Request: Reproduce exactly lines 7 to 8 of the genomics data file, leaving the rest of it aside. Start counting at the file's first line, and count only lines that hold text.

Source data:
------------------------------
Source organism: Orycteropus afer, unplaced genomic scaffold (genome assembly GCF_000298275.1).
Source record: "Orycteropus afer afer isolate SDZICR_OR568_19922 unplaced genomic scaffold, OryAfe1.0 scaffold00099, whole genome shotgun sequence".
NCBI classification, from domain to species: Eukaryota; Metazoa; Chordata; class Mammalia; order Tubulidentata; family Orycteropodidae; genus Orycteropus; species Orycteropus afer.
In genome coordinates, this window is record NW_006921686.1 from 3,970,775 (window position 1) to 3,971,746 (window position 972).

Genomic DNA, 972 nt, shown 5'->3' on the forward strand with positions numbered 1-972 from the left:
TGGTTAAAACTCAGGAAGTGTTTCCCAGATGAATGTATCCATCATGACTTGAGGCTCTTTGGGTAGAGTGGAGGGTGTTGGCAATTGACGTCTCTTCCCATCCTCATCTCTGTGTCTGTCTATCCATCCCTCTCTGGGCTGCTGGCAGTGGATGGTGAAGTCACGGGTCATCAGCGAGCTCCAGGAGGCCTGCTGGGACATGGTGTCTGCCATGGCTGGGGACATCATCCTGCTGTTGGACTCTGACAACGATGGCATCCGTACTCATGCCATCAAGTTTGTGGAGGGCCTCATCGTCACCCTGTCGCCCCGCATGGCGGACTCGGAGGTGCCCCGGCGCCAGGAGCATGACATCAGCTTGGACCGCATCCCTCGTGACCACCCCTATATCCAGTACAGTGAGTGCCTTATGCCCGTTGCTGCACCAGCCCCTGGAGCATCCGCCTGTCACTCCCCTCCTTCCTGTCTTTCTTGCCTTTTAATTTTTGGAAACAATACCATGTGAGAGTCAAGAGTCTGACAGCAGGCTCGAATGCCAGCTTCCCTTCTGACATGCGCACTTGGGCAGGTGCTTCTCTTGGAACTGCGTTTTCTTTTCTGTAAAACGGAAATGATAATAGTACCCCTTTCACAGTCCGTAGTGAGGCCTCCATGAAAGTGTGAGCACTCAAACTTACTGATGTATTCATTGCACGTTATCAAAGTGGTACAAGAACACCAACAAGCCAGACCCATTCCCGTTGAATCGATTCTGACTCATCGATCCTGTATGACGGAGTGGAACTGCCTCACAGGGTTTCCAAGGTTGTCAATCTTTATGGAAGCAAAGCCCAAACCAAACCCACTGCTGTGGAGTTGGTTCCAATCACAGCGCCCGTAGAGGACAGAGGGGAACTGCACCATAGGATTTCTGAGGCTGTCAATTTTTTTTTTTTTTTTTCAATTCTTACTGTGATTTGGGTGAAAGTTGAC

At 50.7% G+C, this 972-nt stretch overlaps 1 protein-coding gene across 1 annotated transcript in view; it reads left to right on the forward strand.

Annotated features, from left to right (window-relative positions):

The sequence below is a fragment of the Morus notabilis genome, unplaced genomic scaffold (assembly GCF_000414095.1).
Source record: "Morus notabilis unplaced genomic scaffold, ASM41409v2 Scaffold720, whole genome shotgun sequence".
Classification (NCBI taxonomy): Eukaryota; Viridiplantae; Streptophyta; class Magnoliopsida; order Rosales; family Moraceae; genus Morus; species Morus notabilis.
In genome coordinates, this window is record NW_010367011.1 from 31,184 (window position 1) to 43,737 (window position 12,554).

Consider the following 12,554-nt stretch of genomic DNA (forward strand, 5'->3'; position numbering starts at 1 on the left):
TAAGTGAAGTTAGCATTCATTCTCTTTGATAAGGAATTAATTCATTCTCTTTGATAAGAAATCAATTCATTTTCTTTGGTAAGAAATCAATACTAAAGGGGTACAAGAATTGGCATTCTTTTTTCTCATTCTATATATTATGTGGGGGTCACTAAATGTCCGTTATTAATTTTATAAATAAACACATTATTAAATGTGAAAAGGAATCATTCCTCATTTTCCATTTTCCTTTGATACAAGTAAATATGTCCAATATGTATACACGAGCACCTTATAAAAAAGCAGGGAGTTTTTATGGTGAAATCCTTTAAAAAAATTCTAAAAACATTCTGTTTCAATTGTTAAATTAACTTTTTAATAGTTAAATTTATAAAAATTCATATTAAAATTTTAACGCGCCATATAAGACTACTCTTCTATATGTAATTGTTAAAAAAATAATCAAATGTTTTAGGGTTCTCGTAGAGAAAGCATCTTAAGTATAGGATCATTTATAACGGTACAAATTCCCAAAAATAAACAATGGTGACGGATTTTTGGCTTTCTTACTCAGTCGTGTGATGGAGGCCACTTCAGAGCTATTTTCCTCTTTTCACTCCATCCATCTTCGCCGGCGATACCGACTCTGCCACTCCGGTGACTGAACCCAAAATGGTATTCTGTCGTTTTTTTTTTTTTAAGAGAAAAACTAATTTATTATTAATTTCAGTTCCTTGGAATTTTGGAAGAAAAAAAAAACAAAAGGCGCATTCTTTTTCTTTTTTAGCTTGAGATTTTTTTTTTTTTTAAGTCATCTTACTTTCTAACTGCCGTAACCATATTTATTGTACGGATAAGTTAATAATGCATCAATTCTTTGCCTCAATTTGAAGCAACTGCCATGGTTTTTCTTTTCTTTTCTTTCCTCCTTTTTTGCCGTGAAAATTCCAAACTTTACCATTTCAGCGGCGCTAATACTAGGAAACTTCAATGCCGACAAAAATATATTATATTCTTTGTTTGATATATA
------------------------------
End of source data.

At 50.7% G+C, this 972-nt stretch overlaps 1 protein-coding gene across 1 annotated transcript in view; it reads left to right on the forward strand.

Annotated features, from left to right (window-relative positions):